This would mean that for each of the units of review, the States of Malaya, Sabah and Sarawak, the largest constituency cannot have more than twice the number of electors for the smallest constituency.

To rule out abuse of the exceptional clause of “weightage for area”, this sub-section may end with an additional clause that the application of weightage for area must be made in a transparent and consistent manner, with specific considerations expressly stated.

 

How about limiting gerrymandering involving the jurisdiction of local authorities?

To limit the room for gerrymandering, more restrictions should be placed on the crossing of electoral and administrative boundaries by making it mandatory for federal and state constituencies to respect the boundaries of local authorities.

State constituencies are currently made electoral subdivisions of parliamentary constituencies, which are, in turn, electoral subdivisions of states, aligned into a three-tiered nested structure, as stated in sub-section 2(a) of the Thirteenth Schedule of the Federal Constitution.

 

What other purposes will this serve?

Besides narrowing room for gerrymandering, making state constituencies as electoral sub-divisions of local authorities would also be useful when local elections are introduced in the future. If a multi-member electoral system is used for local elections, each state constituency can double-up as a municipal/district electoral ward. If FPTP is used, then each state constituency can be sub-divided into a few local wards. This will enable one single electoral roll to be used for all federal, state and local elections.

 

What about the arbitrary redivision of polling districts?

The Election Commission (EC) should be relieved of its discretionary power to create and re-divide polling districts under Section 7 of the Elections Act 1958.

Sub-section 7(2) of the Act has been abused by the EC to even unconstitutionally alter constituency boundaries before or after the delimitation process provided for by Article 113 and the Thirteenth Schedule of the Federal Constitution.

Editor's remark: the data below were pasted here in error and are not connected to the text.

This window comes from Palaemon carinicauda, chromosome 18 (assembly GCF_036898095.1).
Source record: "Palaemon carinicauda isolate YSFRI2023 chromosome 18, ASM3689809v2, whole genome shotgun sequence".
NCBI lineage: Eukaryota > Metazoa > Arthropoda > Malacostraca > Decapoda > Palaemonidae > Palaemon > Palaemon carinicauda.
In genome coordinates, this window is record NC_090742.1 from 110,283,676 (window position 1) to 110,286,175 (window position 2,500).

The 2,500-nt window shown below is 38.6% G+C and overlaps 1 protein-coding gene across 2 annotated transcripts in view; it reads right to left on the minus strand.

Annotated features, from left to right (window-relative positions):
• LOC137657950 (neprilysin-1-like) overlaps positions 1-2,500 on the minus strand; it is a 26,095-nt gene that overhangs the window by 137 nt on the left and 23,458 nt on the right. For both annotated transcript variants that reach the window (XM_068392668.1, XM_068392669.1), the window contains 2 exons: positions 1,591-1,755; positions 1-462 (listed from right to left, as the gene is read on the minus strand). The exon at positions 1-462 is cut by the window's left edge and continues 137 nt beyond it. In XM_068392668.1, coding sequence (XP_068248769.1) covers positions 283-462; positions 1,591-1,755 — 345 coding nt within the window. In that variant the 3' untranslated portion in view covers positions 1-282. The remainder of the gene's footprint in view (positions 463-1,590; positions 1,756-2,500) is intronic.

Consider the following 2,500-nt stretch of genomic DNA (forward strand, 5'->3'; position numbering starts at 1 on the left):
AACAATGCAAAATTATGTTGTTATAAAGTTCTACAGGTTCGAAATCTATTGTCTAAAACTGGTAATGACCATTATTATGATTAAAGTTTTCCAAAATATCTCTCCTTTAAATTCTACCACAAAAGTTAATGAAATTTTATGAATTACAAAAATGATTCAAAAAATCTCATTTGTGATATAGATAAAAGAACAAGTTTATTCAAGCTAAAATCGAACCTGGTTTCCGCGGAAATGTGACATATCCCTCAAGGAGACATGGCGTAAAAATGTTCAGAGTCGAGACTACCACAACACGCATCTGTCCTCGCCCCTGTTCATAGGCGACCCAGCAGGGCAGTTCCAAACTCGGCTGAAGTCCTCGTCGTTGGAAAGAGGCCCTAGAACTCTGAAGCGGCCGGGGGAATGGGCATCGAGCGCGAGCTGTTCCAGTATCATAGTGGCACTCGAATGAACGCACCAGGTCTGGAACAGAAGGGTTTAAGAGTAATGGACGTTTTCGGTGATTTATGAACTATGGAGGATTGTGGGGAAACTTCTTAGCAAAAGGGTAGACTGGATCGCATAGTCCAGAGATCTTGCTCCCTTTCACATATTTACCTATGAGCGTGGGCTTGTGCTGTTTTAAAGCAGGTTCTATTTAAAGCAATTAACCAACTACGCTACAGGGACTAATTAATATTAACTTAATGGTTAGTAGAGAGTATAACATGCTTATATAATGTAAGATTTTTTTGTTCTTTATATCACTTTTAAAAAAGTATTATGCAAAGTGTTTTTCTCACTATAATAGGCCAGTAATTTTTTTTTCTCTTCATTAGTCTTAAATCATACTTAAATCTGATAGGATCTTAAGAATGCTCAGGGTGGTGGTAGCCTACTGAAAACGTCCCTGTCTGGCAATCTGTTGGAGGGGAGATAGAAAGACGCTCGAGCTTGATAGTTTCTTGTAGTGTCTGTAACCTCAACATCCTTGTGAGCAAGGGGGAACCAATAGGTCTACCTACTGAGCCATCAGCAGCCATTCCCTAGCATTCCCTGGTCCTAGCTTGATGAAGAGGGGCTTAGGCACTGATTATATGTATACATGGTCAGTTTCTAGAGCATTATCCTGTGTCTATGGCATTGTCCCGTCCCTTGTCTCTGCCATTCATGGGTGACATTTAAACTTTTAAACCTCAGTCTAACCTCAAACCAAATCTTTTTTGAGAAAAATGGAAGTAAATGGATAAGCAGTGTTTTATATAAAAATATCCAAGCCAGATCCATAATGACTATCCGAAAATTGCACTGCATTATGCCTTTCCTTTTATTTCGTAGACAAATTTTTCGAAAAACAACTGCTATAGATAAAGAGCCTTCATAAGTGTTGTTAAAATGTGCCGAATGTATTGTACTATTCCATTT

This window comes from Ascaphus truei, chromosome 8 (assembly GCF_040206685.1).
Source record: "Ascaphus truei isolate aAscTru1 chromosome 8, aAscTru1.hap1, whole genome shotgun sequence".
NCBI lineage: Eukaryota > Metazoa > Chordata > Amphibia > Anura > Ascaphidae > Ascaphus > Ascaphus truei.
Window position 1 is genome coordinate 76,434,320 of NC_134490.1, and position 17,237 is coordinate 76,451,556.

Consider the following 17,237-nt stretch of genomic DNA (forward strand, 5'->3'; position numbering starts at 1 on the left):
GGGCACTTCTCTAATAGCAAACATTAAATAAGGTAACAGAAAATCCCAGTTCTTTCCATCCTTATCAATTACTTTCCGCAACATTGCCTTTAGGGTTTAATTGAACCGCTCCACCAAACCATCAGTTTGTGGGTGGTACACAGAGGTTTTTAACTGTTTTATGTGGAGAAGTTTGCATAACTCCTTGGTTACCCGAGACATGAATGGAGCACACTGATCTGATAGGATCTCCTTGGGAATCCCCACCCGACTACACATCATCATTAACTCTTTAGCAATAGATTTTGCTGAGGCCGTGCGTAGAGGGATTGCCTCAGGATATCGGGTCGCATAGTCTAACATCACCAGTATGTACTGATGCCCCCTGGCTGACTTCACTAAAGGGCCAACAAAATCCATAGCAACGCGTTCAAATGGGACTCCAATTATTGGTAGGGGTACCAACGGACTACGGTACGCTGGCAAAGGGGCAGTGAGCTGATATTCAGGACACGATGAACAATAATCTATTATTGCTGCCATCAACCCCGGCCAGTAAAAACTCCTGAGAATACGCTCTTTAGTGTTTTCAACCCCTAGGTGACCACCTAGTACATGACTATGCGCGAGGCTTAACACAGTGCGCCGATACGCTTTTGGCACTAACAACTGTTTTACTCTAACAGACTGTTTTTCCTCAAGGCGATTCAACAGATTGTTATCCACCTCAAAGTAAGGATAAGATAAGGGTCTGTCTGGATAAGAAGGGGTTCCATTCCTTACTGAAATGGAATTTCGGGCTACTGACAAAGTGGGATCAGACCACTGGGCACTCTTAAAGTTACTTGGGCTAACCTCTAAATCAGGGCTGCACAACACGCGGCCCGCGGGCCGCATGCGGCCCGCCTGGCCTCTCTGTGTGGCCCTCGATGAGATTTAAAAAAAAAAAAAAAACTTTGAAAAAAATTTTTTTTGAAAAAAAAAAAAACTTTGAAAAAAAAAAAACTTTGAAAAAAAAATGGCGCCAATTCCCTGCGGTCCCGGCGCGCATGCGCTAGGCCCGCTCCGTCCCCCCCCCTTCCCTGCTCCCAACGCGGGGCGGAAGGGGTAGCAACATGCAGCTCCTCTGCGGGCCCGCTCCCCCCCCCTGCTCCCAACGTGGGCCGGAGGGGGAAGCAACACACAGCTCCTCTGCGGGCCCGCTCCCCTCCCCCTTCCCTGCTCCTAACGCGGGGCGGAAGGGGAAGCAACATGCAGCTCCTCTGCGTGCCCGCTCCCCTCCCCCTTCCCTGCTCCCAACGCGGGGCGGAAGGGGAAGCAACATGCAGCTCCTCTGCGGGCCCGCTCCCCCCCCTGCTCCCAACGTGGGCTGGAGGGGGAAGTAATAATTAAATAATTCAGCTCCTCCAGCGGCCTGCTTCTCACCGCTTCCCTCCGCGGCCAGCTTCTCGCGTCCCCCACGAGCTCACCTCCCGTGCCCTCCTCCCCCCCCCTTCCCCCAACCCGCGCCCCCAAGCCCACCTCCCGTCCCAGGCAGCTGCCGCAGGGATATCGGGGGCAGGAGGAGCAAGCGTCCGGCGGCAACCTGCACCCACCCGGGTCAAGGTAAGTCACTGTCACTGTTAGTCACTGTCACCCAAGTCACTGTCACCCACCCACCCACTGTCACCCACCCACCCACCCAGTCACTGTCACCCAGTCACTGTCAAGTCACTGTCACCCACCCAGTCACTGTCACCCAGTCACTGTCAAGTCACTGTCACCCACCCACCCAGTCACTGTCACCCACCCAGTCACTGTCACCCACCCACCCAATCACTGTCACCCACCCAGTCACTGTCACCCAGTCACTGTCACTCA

To check the abuse, Sub-section 7(2) should be followed by a new clause that states that a polling district created or altered under this law must consist of the whole or parts of only one housing estate, village or neighbourhood.

Another new clause should require that the creation or alteration of polling districts must not affect the boundary of any federal or state constituency that has been delimited by Parliament.

 

How can partial and delayed delimitation be prevented?

Delimitation exercises should be carried out regularly and all constituencies must be considered. The current provisions have clear gaps that need to be closed. The original maximum interval of 10 years should be restored. Article 113(2)(ii) should be amended to say that there must be an interval of not more than 10 nor less than eight years between the date of completion of one review, and the date of commencement of the next review.

There should be a compelling deadline of six months for the prime minister to table the EC’s final recommendations to Parliament.

To prevent partial delimitation, Sections 4 and 7 of the Thirteenth Schedule should be amended so that the EC’s proposal must contain the considerations for retaining or modifying the boundary of every constituency.

Next: Alternatives to the FPTP system